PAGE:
Nice to hear that a couple of local museums are thriving in these hard times. Sadly, they're very much the exception.
On the heels of the March 14 opening of a seven-gallery addition to its Hermann Park-area building, the [Children's Museum of Houston] this week announced plans to add 25 positions to its 177-member workforce.
The $35 million expansion almost doubles the museum's size to 90,000 square feet. Plans call for boosting programs targeting low-income or bilingual families.
Meanwhile, the [Houston Museum of Natural Science], which this year marks its centennial, is moving forward with a campaign to raise $85 million for construction of a 194,000-square-foot addition that will help it cope with millions of visitors who pour through its doors annually.
Museum President Joel Bartsch said $61 million has been raised and a summer groundbreaking is scheduled.
"We're fairly fortunate in that we have a lot of rocks and seashells -- and a town full of geologists and universities," said Bartsch, who noted attendance, membership and revenues all have increased over the past year.
Unfortunately, as noted, for most museums it's been the opposite experience.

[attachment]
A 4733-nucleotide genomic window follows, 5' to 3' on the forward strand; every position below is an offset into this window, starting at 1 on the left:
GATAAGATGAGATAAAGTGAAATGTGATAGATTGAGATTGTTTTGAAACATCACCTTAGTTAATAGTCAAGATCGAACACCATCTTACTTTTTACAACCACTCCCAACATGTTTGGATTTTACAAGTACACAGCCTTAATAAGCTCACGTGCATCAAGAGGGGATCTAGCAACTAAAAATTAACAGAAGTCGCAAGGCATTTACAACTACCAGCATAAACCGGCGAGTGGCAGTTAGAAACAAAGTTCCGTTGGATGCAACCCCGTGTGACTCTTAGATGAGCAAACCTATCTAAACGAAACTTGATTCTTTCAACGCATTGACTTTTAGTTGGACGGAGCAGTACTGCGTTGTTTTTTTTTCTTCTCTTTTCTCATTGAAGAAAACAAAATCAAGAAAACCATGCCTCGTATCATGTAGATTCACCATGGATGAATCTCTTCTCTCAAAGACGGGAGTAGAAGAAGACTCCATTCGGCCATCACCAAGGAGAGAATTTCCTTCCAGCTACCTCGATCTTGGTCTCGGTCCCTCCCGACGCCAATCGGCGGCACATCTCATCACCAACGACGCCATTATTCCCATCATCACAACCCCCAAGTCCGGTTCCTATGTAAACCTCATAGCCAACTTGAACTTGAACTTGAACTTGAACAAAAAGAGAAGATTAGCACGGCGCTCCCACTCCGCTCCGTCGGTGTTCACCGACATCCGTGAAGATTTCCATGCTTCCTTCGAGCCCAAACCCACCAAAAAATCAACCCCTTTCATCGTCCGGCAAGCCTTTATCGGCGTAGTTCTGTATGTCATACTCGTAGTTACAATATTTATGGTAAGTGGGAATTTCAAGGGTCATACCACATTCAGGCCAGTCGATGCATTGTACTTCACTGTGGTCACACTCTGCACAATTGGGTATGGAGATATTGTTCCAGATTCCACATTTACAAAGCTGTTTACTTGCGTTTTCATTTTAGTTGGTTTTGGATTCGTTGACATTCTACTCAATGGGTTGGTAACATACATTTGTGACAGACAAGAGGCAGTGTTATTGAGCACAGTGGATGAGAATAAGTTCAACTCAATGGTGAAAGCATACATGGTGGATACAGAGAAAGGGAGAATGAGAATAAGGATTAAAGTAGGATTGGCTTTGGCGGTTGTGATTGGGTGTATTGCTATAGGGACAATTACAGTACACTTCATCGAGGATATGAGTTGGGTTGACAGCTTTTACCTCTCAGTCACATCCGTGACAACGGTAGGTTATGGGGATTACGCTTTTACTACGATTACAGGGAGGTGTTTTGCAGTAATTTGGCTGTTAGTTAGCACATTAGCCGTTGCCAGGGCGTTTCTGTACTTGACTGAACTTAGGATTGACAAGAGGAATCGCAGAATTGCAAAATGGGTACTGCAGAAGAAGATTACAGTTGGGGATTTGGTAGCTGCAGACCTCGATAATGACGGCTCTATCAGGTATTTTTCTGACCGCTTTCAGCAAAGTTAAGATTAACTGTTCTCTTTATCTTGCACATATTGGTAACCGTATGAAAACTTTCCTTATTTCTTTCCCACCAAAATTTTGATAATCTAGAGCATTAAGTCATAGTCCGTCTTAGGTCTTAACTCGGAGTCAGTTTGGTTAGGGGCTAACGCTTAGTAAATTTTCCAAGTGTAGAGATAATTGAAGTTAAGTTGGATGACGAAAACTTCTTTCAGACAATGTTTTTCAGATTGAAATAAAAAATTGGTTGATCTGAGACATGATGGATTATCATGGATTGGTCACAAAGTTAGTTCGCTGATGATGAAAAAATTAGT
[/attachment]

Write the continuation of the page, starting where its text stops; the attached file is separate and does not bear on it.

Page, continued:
"Overall, the state of non-profits right now is very, very difficult," said Ford Bell, president of the American Association of Museums. "They are laying off staff. We hear a lot of stories about capital campaigns postponed. Nationally, museum attendance is up ... unfortunately, admissions don't pay the bills."
As foundations and private donors see the value of their portfolios dwindle, he said, donations drop. Profitable museum memberships, Bell said, also are declining.
Earlier this month, New York City's Metropolitan Museum of Art announced it would lay off one-fourth of its merchandising staff and cut its total workforce by 10 percent by summer.
The New York Times reported the museum, whose endowment lost $800 million, or 28 percent of its value, since last summer, has halted hiring and curtailed merit raises and staff travel.
Museums in Atlanta, Cincinnati, Detroit, Indianapolis and Los Angeles also have cut staff, the newspaper reported.
The Museum of Fine Arts-Houston has cut workers' salaries up to 4 percent, and the Contemporary Art Museum imposed a hiring freeze and reduced its budget by 10 percent. By the end of last year, said MFA spokeswoman Mary Haus, the value of the art museum's endowment had dropped 28 percent. CAM spokeswoman Connie McAllister said the museum fell short of its fall fundraising goal.